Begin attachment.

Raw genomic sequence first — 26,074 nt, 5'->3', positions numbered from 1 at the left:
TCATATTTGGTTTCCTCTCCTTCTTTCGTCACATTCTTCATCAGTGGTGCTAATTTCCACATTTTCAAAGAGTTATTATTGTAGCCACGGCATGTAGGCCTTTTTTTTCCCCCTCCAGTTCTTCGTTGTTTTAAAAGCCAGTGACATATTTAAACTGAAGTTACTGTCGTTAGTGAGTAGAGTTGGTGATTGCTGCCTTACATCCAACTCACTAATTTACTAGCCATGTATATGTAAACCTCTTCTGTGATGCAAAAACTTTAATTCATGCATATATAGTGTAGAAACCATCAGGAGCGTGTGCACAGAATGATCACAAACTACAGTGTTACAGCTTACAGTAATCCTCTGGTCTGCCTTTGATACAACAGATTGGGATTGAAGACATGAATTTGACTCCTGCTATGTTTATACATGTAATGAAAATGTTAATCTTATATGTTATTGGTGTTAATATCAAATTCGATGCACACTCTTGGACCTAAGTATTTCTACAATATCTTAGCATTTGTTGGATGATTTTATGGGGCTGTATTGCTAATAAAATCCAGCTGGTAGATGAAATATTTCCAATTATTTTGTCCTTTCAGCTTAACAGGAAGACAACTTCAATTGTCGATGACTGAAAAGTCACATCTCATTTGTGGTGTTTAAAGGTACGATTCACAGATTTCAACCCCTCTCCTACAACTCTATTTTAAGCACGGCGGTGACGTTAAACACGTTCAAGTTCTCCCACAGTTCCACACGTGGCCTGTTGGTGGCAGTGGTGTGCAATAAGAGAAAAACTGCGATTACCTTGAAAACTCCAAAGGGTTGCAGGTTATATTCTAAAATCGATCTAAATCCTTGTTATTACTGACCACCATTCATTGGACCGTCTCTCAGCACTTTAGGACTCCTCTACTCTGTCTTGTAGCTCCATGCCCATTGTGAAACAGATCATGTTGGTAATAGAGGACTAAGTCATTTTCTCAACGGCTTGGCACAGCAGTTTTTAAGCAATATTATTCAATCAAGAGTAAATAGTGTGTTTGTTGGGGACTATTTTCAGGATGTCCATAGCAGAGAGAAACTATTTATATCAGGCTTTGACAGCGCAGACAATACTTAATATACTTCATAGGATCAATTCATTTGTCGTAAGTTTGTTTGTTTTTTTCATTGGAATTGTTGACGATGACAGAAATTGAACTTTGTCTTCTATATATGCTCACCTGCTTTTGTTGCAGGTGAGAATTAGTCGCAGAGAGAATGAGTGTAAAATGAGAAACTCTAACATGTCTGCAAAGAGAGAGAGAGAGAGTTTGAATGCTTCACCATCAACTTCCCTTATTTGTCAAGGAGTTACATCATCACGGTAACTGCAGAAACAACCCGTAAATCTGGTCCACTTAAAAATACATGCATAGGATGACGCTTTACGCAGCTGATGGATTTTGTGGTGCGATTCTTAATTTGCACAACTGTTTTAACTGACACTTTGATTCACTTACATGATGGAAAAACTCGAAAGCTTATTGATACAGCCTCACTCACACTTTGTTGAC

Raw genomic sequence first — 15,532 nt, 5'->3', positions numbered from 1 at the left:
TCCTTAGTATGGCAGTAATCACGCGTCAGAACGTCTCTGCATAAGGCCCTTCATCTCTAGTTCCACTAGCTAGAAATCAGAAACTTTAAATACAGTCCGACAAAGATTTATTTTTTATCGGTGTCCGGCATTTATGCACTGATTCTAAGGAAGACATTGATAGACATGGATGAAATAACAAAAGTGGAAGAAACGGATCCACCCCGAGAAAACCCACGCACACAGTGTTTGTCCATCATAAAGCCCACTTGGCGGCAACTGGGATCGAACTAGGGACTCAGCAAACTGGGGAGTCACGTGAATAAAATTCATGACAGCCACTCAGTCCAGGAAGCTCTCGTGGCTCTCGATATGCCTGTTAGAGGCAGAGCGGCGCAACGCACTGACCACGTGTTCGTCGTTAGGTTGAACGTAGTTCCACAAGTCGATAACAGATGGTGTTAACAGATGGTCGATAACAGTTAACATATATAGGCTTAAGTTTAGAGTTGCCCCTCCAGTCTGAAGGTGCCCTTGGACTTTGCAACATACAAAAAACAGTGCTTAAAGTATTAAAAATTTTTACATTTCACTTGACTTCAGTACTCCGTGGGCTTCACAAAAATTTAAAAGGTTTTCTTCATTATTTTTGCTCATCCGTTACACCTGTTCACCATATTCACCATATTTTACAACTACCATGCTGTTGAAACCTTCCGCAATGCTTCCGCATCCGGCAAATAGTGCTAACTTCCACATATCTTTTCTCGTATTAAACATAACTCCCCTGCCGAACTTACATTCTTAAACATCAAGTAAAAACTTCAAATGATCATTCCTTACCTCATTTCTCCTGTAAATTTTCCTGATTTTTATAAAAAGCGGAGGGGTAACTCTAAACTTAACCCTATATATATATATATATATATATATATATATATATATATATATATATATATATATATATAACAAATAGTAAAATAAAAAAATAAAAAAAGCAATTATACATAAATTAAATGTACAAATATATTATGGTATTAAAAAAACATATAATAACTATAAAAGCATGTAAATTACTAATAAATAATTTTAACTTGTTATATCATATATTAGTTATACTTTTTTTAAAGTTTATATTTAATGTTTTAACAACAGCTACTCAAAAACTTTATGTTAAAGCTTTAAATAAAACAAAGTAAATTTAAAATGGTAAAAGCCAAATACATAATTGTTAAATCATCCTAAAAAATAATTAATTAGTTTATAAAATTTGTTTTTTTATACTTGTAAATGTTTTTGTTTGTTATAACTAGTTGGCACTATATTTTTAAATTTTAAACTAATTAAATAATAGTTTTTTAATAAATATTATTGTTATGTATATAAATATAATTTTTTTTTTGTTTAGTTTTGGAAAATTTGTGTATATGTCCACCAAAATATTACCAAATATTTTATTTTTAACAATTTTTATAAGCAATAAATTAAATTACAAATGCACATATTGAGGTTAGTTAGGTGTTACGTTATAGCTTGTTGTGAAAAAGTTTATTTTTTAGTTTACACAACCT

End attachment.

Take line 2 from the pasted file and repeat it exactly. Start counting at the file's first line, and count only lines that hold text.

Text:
TCATATTTGGTTTCCTCTCCTTCTTTCGTCACATTCTTCATCAGTGGTGCTAATTTCCACATTTTCAAAGAGTTATTATTGTAGCCACGGCATGTAGGCCTTTTTTTTCCCCCTCCAGTTCTTCGTTGTTTTAAAAGCCAGTGACATATTTAAACTGAAGTTACTGTCGTTAGTGAGTAGAGTTGGTGATTGCTGCCTTACATCCAACTCACTAATTTACTAGCCATGTATATGTAAACCTCTTCTGTGATGCAAAAACTTTAATTCATGCATATATAGTGTAGAAACCATCAGGAGCGTGTGCACAGAATGATCACAAACTACAGTGTTACAGCTTACAGTAATCCTCTGGTCTGCCTTTGATACAACAGATTGGGATTGAAGACATGAATTTGACTCCTGCTATGTTTATACATGTAATGAAAATGTTAATCTTATATGTTATTGGTGTTAATATCAAATTCGATGCACACTCTTGGACCTAAGTATTTCTACAATATCTTAGCATTTGTTGGATGATTTTATGGGGCTGTATTGCTAATAAAATCCAGCTGGTAGATGAAATATTTCCAATTATTTTGTCCTTTCAGCTTAACAGGAAGACAACTTCAATTGTCGATGACTGAAAAGTCACATCTCATTTGTGGTGTTTAAAGGTACGATTCACAGATTTCAACCCCTCTCCTACAACTCTATTTTAAGCACGGCGGTGACGTTAAACACGTTCAAGTTCTCCCACAGTTCCACACGTGGCCTGTTGGTGGCAGTGGTGTGCAATAAGAGAAAAACTGCGATTACCTTGAAAACTCCAAAGGGTTGCAGGTTATATTCTAAAATCGATCTAAATCCTTGTTATTACTGACCACCATTCATTGGACCGTCTCTCAGCACTTTAGGACTCCTCTACTCTGTCTTGTAGCTCCATGCCCATTGTGAAACAGATCATGTTGGTAATAGAGGACTAAGTCATTTTCTCAACGGCTTGGCACAGCAGTTTTTAAGCAATATTATTCAATCAAGAGTAAATAGTGTGTTTGTTGGGGACTATTTTCAGGATGTCCATAGCAGAGAGAAACTATTTATATCAGGCTTTGACAGCGCAGACAATACTTAATATACTTCATAGGATCAATTCATTTGTCGTAAGTTTGTTTGTTTTTTTCATTGGAATTGTTGACGATGACAGAAATTGAACTTTGTCTTCTATATATGCTCACCTGCTTTTGTTGCAGGTGAGAATTAGTCGCAGAGAGAATGAGTGTAAAATGAGAAACTCTAACATGTCTGCAAAGAGAGAGAGAGAGAGTTTGAATGCTTCACCATCAACTTCCCTTATTTGTCAAGGAGTTACATCATCACGGTAACTGCAGAAACAACCCGTAAATCTGGTCCACTTAAAAATACATGCATAGGATGACGCTTTACGCAGCTGATGGATTTTGTGGTGCGATTCTTAATTTGCACAACTGTTTTAACTGACACTTTGATTCACTTACATGATGGAAAAACTCGAAAGCTTATTGATACAGCCTCACTCACACTTTGTTGAC